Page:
- Qatar leads back-channel talks with Saudi Arabia and Russia
- In 1998-99, oil countries negotiated in secret to curb output
For more than a year, oil diplomats have been busy behind the scenes trying to forge a deal between OPEC and nations outside the cartel to revive prices by curbing output.
The maneuvering, led first by Algeria and now Qatar, started to bear fruit Tuesday when Russia and Saudi Arabia, at odds over the war in Syria, agreed to freeze production at January levels. The first public one-on-one meeting between the oil chiefs of the two largest producers in eight months essentially suspended a battle for market share and capped months of secret talks, people familiar with the matter said.
Now the focus shifts to Iran, which has just been unshackled from sanctions over its nuclear program, and whether it will follow suit. Officials will meet with Iraqi counterparts in Tehran on Wednesday for talks along with Venezuela, a broker of Tuesday’s accord. The Islamic Republic plans to regain market share it has lost regardless of prices, a person familiar with the country’s strategy said.
Saudi oil chief Ali al-Naimi said the freeze marks “the beginning of a process” that may include other steps in the coming months. The goal, he told reporters in Doha after meeting his Russian counterpart Alexander Novak, is “to stabilize and improve the market.”
The shuttle diplomacy shows how oil’s collapse is bringing countries that disagree on other issues closer together. The revenue squeeze being felt from Moscow to Riyadh and Caracas to Oslo increases the likelihood of a “grand bargain” that may go beyond oil and include political issues such as the proxy wars in Syria and Yemen, several analysts said.
OPEC has pulled it off before, forging a common front against a slumping market in 1998 and 1999 that helped trigger a decade-long bull market, lifting crude from $10 a barrel to more than $140. Back then, ministers spent months meeting privately in hotel suites and embassies from Miami to The Hague before surprising the market with a round of cuts that included not only OPEC but also leading exporters Mexico and Norway. Russia’s contribution was limited to cheering.
If the cartel is successful again, the world may not know about it until the last minute, according to Jason Bordoff, director of the Center on Global Energy Policy at Columbia University and a former White House official.
"If Venezuela, Saudi Arabia, Iran, Russia and other top exporters were engaged in serious talks to cut output, history suggests these would be occurring in secret," Bordoff said.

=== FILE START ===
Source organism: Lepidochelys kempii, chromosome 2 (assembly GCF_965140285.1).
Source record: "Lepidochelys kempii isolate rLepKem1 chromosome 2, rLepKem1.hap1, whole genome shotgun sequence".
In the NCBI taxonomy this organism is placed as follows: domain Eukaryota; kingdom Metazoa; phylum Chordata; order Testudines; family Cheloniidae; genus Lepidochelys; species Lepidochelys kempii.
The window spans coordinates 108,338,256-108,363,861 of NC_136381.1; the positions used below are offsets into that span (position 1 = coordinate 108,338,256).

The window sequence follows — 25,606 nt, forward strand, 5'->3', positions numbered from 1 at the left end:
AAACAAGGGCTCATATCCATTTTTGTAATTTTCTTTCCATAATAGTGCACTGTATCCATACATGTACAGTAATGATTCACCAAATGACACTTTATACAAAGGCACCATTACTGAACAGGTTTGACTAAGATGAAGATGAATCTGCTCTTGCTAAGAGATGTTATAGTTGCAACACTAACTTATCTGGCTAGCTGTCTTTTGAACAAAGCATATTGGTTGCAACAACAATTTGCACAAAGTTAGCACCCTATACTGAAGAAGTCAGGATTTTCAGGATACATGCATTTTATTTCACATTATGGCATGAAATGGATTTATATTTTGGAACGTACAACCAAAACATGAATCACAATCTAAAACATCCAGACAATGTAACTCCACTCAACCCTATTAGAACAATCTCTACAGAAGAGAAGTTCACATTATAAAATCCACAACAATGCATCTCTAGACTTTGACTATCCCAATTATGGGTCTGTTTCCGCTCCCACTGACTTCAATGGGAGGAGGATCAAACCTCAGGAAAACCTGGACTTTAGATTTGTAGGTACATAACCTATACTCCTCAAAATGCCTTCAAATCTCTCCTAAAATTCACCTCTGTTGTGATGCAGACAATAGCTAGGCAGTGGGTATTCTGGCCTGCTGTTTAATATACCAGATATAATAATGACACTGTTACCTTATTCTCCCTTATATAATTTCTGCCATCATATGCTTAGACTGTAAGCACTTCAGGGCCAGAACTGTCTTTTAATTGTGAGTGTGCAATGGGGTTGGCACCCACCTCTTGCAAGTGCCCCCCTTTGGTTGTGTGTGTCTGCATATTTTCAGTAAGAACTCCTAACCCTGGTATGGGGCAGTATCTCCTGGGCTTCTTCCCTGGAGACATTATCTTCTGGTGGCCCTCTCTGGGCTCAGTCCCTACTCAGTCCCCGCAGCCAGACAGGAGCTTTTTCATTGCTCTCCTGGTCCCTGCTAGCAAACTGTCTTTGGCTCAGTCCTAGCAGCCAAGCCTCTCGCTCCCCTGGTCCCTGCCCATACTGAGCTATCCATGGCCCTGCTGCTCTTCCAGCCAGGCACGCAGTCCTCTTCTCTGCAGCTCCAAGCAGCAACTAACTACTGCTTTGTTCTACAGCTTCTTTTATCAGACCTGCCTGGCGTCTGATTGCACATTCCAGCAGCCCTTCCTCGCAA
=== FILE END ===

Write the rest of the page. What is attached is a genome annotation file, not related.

The 1990s accord started with a confidential memo that Adrian Lajuous, then the head of Mexico’s national oil champion, sent to his country’s president titled simply “Oil Diplomacy.” The final pact surprised almost everyone and rattled the market, creating a cautionary tale traders haven’t forgotten.
Ian Taylor, chief executive officer of Vitol Group BV, the world’s largest oil trader, said before the Russian and Saudi freeze was announced Tuesday that a new deal between OPEC and non-OPEC producers is “a real possibility.”
Brent fell 3.6 percent to $32.18 a barrel in London time on Tuesday, erasing an earlier gain of 6.5 percent. Prices were holding losses at 2:25 p.m. in Singapore on Wednesday.
This time, it’s Qatar taking the lead after Algeria’s oil minister, Youcef Yousfi, stepped down late last year. Yousfi, who played a key role in the 1999 pact, pushed hard to kick-start back-channel negotiations, including with the Saudis in Germany.
"These are still very early days and nothing concrete has been agreed, but there is a growing sense that countries could be more flexible, although Riyadh would insist that everyone else contribute to the cut," said Amrita Sen, chief oil analyst from consultant Energy Aspects Ltd.
The hurdles to reaching a more comprehensive agreement are significant. "The Doha deal is a very poor cousin to the start of the 1998-99 petro-diplomacy," said Bob McNally, president of consultant Rapidan Group in Washington and a former senior oil official at the White House.
First, the main reason for the glut -- the surge in U.S. shale production -- is outside the control of any government, unlike last time. And the biggest players, led by Saudi Arabia and Russia, have been locked in an aggressive battle for market share amid fears that slower growth in China will dampen demand.
Second, diplomatic relations are far more strained than two decades ago. Back then, Iran and Saudi Arabia were enjoying a rare thaw in ties after Mohammad Khatami came to power in Tehran. Today, the two religious rivals are fighting each other via proxies from Syria to Yemen.
Russia and Saudi Arabia are backing opposite sides of the war in Syria, where President Vladimir Putin has been conducting almost daily bombing raids in support of his ally Bashar al-Assad, whom Saudi Arabia is seeking to overthrow. Putin will make the final call on any agreement with OPEC as a whole and so far he hasn’t decided, one official in Moscow said.
A third factor weighing against a deal is Saudi Arabia’s stockpile of cash -- enough for the kingdom to survive a price war of attrition. Two decades ago, it held less than $25 billion and debt almost equal to gross domestic output. Today, it has more than $600 billion and its debt is less than 10 percent of GDP.
Still, OPEC Secretary-General Abdalla El-Badri has called on all countries, both inside and outside the group, to join efforts to revive prices.
“It should be viewed as something OPEC and non-OPEC tackle together," El-Badri said in London in late January. “It is crucial that all major producers sit down to come up with a solution to this."